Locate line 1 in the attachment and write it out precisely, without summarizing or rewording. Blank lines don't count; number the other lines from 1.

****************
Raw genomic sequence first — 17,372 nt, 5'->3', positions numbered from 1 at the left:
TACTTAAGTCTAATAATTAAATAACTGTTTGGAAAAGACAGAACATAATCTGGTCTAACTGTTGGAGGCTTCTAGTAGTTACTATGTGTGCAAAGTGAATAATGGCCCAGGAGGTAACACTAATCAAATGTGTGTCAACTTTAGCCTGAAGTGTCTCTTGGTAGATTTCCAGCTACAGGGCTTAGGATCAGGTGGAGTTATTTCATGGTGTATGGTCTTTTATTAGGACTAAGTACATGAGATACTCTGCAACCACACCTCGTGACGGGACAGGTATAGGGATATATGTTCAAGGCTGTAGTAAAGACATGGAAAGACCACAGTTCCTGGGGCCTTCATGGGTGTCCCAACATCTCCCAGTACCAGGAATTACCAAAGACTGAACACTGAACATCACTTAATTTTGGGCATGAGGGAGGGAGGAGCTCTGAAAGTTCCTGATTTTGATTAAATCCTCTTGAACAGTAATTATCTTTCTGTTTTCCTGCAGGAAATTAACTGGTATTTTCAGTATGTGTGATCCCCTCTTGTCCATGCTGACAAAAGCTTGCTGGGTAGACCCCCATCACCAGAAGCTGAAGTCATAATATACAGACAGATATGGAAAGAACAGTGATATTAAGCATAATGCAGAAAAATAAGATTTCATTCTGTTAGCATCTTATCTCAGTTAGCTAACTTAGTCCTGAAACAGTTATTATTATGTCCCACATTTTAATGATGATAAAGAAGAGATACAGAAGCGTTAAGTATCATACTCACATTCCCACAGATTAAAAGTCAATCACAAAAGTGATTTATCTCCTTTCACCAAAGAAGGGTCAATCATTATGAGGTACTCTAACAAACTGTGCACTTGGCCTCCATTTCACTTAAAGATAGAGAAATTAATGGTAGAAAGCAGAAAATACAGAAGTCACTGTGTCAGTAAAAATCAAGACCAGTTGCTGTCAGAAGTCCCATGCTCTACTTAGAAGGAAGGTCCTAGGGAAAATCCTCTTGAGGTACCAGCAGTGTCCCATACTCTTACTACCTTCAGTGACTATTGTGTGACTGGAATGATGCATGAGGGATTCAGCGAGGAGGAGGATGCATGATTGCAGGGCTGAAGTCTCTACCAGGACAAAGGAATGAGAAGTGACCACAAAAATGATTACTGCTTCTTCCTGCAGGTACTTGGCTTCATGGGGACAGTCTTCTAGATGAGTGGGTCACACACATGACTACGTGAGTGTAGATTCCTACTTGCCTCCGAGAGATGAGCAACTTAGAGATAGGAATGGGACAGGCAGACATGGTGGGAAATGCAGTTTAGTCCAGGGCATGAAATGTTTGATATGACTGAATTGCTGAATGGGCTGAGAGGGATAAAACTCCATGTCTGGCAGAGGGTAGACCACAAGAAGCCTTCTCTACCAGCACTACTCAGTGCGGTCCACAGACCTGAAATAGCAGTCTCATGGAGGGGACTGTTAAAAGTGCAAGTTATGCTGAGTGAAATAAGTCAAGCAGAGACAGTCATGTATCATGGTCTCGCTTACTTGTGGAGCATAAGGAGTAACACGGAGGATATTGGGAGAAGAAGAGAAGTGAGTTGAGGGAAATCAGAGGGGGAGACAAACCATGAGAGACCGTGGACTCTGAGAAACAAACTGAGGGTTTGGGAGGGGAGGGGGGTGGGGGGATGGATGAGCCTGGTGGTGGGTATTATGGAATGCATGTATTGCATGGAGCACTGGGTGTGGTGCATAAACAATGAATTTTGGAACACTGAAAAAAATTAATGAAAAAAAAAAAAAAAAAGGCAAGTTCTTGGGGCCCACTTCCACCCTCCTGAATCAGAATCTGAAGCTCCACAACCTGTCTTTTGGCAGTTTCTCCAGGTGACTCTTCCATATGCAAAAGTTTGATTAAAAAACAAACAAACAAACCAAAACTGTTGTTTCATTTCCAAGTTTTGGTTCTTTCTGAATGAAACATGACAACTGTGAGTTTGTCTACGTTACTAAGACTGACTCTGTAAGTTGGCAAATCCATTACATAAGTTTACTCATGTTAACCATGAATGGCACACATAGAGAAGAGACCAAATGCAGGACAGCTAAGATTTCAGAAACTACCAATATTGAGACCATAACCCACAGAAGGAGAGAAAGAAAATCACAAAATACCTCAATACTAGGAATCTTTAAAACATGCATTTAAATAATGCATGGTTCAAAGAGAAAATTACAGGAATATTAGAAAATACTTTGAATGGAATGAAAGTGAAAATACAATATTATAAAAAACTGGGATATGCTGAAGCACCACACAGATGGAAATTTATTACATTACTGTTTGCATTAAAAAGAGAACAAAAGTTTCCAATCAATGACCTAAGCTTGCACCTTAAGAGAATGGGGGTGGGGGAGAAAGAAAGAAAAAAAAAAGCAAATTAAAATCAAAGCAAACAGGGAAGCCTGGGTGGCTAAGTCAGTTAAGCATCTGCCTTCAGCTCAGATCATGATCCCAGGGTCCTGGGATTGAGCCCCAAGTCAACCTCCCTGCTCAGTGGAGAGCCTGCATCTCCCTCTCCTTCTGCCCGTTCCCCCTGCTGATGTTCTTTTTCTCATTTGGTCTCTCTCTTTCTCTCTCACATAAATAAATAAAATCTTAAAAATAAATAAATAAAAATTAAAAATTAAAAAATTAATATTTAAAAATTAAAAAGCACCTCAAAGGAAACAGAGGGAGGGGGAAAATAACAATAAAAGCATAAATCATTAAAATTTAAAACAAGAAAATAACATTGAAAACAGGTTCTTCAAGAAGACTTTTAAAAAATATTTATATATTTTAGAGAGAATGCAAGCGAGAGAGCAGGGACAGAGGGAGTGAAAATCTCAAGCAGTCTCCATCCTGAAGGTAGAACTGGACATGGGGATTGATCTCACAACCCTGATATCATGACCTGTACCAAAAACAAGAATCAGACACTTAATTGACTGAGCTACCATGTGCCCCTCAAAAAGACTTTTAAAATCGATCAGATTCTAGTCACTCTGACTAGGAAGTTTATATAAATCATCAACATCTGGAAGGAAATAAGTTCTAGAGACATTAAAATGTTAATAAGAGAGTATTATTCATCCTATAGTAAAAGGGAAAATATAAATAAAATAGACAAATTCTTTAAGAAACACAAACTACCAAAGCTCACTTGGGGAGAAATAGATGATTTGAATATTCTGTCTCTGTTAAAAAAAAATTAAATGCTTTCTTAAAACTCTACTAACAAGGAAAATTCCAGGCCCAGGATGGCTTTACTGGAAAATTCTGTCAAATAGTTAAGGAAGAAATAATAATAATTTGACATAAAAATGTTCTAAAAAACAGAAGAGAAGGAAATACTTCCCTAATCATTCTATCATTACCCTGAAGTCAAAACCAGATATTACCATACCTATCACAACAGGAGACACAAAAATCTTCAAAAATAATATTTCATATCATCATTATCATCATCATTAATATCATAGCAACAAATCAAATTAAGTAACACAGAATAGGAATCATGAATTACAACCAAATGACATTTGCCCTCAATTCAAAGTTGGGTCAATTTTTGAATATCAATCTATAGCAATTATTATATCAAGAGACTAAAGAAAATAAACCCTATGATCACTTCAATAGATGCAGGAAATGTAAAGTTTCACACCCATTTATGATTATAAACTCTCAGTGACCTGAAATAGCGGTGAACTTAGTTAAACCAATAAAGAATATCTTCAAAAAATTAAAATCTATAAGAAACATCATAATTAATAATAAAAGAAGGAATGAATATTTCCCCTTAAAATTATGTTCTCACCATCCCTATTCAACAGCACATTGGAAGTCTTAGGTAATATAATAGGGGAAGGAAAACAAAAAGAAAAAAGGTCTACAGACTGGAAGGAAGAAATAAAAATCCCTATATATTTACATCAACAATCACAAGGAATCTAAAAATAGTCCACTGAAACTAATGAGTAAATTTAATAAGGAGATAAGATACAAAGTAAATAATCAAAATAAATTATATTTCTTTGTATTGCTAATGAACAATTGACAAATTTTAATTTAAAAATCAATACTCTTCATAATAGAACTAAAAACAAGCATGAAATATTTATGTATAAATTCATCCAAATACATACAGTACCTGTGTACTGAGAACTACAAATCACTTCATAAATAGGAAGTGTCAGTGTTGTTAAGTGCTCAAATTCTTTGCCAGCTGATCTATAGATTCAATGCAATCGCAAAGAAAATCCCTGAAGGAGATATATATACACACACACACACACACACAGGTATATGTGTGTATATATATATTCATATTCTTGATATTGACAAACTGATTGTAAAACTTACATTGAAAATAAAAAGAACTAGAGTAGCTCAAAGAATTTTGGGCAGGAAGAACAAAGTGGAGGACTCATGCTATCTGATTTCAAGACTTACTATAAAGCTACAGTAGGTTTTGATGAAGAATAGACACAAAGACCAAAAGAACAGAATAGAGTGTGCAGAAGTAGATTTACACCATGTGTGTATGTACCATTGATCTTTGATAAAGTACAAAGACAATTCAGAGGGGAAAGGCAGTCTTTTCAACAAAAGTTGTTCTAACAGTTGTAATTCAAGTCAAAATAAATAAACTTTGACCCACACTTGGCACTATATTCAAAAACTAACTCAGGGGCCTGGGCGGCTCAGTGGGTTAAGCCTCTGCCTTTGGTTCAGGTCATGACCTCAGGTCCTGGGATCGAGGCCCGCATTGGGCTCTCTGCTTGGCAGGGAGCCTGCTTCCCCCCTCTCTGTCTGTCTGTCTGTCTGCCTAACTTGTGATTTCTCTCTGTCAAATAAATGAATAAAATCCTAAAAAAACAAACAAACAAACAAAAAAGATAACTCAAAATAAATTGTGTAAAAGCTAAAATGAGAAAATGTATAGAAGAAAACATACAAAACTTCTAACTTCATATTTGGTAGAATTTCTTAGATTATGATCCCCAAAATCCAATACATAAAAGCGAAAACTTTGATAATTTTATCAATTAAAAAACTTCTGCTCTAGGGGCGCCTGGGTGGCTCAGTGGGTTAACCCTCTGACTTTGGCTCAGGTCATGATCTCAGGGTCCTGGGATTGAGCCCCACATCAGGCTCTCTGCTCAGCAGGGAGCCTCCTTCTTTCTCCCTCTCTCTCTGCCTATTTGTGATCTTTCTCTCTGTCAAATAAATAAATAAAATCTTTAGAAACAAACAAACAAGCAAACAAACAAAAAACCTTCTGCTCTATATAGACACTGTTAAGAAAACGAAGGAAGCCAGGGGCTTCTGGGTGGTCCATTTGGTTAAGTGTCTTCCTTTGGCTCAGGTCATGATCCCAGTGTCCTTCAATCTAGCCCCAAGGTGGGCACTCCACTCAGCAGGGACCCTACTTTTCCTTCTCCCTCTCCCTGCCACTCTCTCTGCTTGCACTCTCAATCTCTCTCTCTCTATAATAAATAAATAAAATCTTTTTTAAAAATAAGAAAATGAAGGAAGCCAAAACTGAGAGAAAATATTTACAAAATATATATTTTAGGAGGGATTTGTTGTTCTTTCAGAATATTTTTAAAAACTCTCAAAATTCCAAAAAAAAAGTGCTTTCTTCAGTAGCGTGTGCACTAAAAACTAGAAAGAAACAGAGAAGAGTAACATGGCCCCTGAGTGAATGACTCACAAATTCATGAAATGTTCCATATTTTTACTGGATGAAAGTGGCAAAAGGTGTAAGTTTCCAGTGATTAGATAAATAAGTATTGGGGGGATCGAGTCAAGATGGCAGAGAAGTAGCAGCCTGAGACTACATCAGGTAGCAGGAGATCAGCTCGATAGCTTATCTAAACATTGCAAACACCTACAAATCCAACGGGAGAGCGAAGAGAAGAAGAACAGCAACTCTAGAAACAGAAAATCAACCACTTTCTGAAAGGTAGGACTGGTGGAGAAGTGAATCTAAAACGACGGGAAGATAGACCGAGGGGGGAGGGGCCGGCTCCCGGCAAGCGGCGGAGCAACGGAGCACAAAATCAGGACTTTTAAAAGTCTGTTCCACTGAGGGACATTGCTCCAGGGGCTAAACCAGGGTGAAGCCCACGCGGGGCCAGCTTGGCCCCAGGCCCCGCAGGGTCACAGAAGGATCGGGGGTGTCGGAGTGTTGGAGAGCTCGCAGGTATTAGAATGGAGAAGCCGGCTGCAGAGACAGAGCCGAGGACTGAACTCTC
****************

Raw genomic sequence first — 17,372 nt, 5'->3', positions numbered from 1 at the left: